Director – Stephen Boyum, Teleplay – Robert Keats, Story – Lindsay Naythons, Producer – Don Schain, Photography – Michael Story, Music – Chris Brady, Visual Effects Supervisor – Craig Weiss, Visual Effects – CBS Animation, Special Effects Supervisor – Marianne Klein, Production Design – Oleg Savytski. Production Company – Disney
Matthew O’Leary (Adam Hansen), Laura Vandervoort (Chelsea Hansen), Caroline Rhea (Lynette Hansen), Charles Shaughnessy (Dimitri Dentatos), Myles Jeffrey (Taylor Hansen), Robert Carradine (Malachi Van Helsing), Jake Epstein (Duffy), J. Adam Brown (Boomer), Karl Pruner (Count Krelski)
Following her divorce, Lynette Hansen is raising her three children, Chelsea, Adam and Taylor, on her own. Lynette then grounds Adam on the weekend of a concert by his favourite band and Chelsea on the night of a date. Adam and Chelsea contrive a plan to get their mother out of the house so they can sneak out to their respective engagements. They answer a personals ad in an attempt to get their mother a date. They arrange for the man from the ad to ‘accidentally’ bump into Lynette at the supermarket. This proves to be the charming Dimitri Dentatos. He asks Lynette out to dinner. However, young Taylor sees Dimitri turn into a bat and realises that he is a vampire. As the date begins, Taylor insists on going to the restaurant to stop Dimitri. Adam contrives a ruse to ‘disprove’ that Dimitri is a vampire, only to see that Dimitri casts no reflection in a mirror. And so the three of them must combine forces to stop Dimitri from seducing their mother.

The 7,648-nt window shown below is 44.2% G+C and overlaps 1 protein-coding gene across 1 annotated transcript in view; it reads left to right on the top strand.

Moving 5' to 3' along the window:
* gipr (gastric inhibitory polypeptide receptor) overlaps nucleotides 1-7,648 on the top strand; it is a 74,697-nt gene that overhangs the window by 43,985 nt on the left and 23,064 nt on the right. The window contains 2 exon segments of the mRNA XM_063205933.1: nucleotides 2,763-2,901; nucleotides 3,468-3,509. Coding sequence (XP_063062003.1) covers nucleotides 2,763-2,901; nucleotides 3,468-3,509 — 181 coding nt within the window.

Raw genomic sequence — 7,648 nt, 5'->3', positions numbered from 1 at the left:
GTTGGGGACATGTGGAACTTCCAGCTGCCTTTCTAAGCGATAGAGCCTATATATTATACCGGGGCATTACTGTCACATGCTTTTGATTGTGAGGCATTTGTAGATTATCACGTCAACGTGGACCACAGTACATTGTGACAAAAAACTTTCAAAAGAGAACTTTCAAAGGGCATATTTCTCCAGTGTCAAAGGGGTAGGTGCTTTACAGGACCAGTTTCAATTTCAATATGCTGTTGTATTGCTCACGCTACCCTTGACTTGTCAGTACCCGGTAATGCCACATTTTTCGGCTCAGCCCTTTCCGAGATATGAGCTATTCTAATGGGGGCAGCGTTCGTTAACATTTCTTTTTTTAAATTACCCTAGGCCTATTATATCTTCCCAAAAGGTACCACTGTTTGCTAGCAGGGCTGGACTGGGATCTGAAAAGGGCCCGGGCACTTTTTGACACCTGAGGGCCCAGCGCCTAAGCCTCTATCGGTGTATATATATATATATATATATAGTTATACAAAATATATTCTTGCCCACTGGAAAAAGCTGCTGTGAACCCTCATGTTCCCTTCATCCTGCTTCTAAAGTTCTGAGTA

Mom’s Got a Date with a Vampire is tv movie made for the Disney Channel. It falls into a small fad for children’s vampire movies – see also the likes of Grampire/My Grandfather is a Vampire (1992), The Little Vampire (2000) and the tv series’ Little Dracula (1991) and Young Dracula (2006-8).
Mom’s Got a Date with a Vampire has an appealingly silly premise – indeed, it seems almost interchangeable in title and concept with mid-80s silliness like My Best Friend is a Vampire (1987) or My Mom’s a Werewolf (1988). There are amusing images to the film, such as the vampire’s hand reaching up out of a coffin to click a mouse and answer his e-mail. Not to mention the appealingly tongue-in-cheek personals ad: “Continental gentleman – handsome, debonair, suave, likes long strolls beneath the full moon. Enjoys travel, adventure, wild animals and romantic women who long for nights that will never end. Hates turtlenecks and Italian food.”
There are a number of similarities between Mom’s Got a Date With a Vampire and Fright Night (1985) – the theme of people battling to stop a charming vampire as he seduces a loved one, with the role of Amanda Bearse’s girlfriend in Fright Night being replaced by Caroline Rhea’s mom here. There is even an identical scene where people conduct a charade to make someone disbelieve that the vampire is not a vampire, only to see that they cast no reflection in a mirror and then believe themselves. There are various vampire in-jokes with Charles Shaughnessy’s vampire tossing off familiar lines like “Children of the night” and “I never drink wine,” as well as a Renfield’s restaurant. Being a children’s film, the vampire is unable be staked and so is despatched at the end by being nailed into his coffin with a rivet gun.
All of the cast give likeable performances. There are some very cheap morphing effects. The result is amiable and bubbly enough not to wear out the silliness of a mildly amusing premise. This is a film that manages to straddle being a vampire film, children’s film and plant its tongue-in-cheek, all with an appealing balance.
Director Stephen Boyum was a former stuntman who turned director with the children’s film Meet the Deedles (1998) and then Disney genre fare such as this and Stepsister from the Planet Weird (2000), followed by Timecop: The Berlin Decision (2003) and the mini-series King Solomon’s Mines (2004).